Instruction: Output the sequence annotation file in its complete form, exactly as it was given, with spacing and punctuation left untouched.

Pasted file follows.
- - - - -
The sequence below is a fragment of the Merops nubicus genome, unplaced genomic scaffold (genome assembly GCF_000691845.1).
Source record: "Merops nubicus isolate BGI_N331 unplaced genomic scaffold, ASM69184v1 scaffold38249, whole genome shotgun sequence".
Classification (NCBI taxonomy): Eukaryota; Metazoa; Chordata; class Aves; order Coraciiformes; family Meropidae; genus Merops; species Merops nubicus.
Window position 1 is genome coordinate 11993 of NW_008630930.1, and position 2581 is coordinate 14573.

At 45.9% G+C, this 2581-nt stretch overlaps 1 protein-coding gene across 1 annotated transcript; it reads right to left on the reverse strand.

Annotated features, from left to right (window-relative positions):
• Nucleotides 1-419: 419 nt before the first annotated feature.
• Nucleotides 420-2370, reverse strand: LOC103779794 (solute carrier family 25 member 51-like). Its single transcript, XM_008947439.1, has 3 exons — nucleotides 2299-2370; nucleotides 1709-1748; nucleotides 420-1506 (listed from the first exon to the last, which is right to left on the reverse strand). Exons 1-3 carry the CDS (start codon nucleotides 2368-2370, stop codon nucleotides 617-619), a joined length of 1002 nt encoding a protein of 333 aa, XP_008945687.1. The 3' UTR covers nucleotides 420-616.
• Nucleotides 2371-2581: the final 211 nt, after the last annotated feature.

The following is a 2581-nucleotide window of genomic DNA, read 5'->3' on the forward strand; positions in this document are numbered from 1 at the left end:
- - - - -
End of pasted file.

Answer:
The sequence below is a fragment of the Merops nubicus genome, unplaced genomic scaffold (genome assembly GCF_000691845.1).
Source record: "Merops nubicus isolate BGI_N331 unplaced genomic scaffold, ASM69184v1 scaffold38249, whole genome shotgun sequence".
Classification (NCBI taxonomy): Eukaryota; Metazoa; Chordata; class Aves; order Coraciiformes; family Meropidae; genus Merops; species Merops nubicus.
Window position 1 is genome coordinate 11993 of NW_008630930.1, and position 2581 is coordinate 14573.

At 45.9% G+C, this 2581-nt stretch overlaps 1 protein-coding gene across 1 annotated transcript; it reads right to left on the reverse strand.

Annotated features, from left to right (window-relative positions):
• Nucleotides 1-419: 419 nt before the first annotated feature.
• Nucleotides 420-2370, reverse strand: LOC103779794 (solute carrier family 25 member 51-like). Its single transcript, XM_008947439.1, has 3 exons — nucleotides 2299-2370; nucleotides 1709-1748; nucleotides 420-1506 (listed from the first exon to the last, which is right to left on the reverse strand). Exons 1-3 carry the CDS (start codon nucleotides 2368-2370, stop codon nucleotides 617-619), a joined length of 1002 nt encoding a protein of 333 aa, XP_008945687.1. The 3' UTR covers nucleotides 420-616.
• Nucleotides 2371-2581: the final 211 nt, after the last annotated feature.

The following is a 2581-nucleotide window of genomic DNA, read 5'->3' on the forward strand; positions in this document are numbered from 1 at the left end: